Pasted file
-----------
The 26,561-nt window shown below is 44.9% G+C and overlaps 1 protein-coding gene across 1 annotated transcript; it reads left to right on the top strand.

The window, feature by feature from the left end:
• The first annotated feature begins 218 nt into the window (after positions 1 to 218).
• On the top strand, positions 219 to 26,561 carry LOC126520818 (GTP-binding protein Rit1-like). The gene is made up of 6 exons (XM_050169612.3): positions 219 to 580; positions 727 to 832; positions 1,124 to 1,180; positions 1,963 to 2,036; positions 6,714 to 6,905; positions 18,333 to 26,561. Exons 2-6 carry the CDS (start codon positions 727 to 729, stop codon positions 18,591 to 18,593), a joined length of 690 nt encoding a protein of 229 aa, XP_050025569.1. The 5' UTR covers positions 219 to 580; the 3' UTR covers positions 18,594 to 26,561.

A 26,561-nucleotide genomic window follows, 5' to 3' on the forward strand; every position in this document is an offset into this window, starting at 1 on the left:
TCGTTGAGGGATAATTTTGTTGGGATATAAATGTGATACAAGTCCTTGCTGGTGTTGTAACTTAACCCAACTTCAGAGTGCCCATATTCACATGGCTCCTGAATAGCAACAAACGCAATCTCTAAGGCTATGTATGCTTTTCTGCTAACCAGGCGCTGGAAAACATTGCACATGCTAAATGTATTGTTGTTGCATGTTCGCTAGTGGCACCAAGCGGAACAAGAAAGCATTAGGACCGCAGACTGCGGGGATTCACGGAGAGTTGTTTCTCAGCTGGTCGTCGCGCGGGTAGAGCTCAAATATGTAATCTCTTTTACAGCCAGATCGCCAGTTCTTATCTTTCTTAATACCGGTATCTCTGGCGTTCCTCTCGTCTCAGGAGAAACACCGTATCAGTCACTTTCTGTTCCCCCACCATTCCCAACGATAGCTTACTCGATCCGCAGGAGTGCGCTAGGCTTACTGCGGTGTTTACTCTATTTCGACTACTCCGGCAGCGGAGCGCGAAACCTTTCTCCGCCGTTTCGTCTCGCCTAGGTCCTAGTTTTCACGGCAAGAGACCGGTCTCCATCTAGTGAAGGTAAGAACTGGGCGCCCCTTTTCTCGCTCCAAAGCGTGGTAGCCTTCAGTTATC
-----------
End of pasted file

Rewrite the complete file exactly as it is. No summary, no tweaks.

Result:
The 26,561-nt window shown below is 44.9% G+C and overlaps 1 protein-coding gene across 1 annotated transcript; it reads left to right on the top strand.

The window, feature by feature from the left end:
• The first annotated feature begins 218 nt into the window (after positions 1 to 218).
• On the top strand, positions 219 to 26,561 carry LOC126520818 (GTP-binding protein Rit1-like). The gene is made up of 6 exons (XM_050169612.3): positions 219 to 580; positions 727 to 832; positions 1,124 to 1,180; positions 1,963 to 2,036; positions 6,714 to 6,905; positions 18,333 to 26,561. Exons 2-6 carry the CDS (start codon positions 727 to 729, stop codon positions 18,591 to 18,593), a joined length of 690 nt encoding a protein of 229 aa, XP_050025569.1. The 5' UTR covers positions 219 to 580; the 3' UTR covers positions 18,594 to 26,561.

A 26,561-nucleotide genomic window follows, 5' to 3' on the forward strand; every position in this document is an offset into this window, starting at 1 on the left:
TCGTTGAGGGATAATTTTGTTGGGATATAAATGTGATACAAGTCCTTGCTGGTGTTGTAACTTAACCCAACTTCAGAGTGCCCATATTCACATGGCTCCTGAATAGCAACAAACGCAATCTCTAAGGCTATGTATGCTTTTCTGCTAACCAGGCGCTGGAAAACATTGCACATGCTAAATGTATTGTTGTTGCATGTTCGCTAGTGGCACCAAGCGGAACAAGAAAGCATTAGGACCGCAGACTGCGGGGATTCACGGAGAGTTGTTTCTCAGCTGGTCGTCGCGCGGGTAGAGCTCAAATATGTAATCTCTTTTACAGCCAGATCGCCAGTTCTTATCTTTCTTAATACCGGTATCTCTGGCGTTCCTCTCGTCTCAGGAGAAACACCGTATCAGTCACTTTCTGTTCCCCCACCATTCCCAACGATAGCTTACTCGATCCGCAGGAGTGCGCTAGGCTTACTGCGGTGTTTACTCTATTTCGACTACTCCGGCAGCGGAGCGCGAAACCTTTCTCCGCCGTTTCGTCTCGCCTAGGTCCTAGTTTTCACGGCAAGAGACCGGTCTCCATCTAGTGAAGGTAAGAACTGGGCGCCCCTTTTCTCGCTCCAAAGCGTGGTAGCCTTCAGTTATC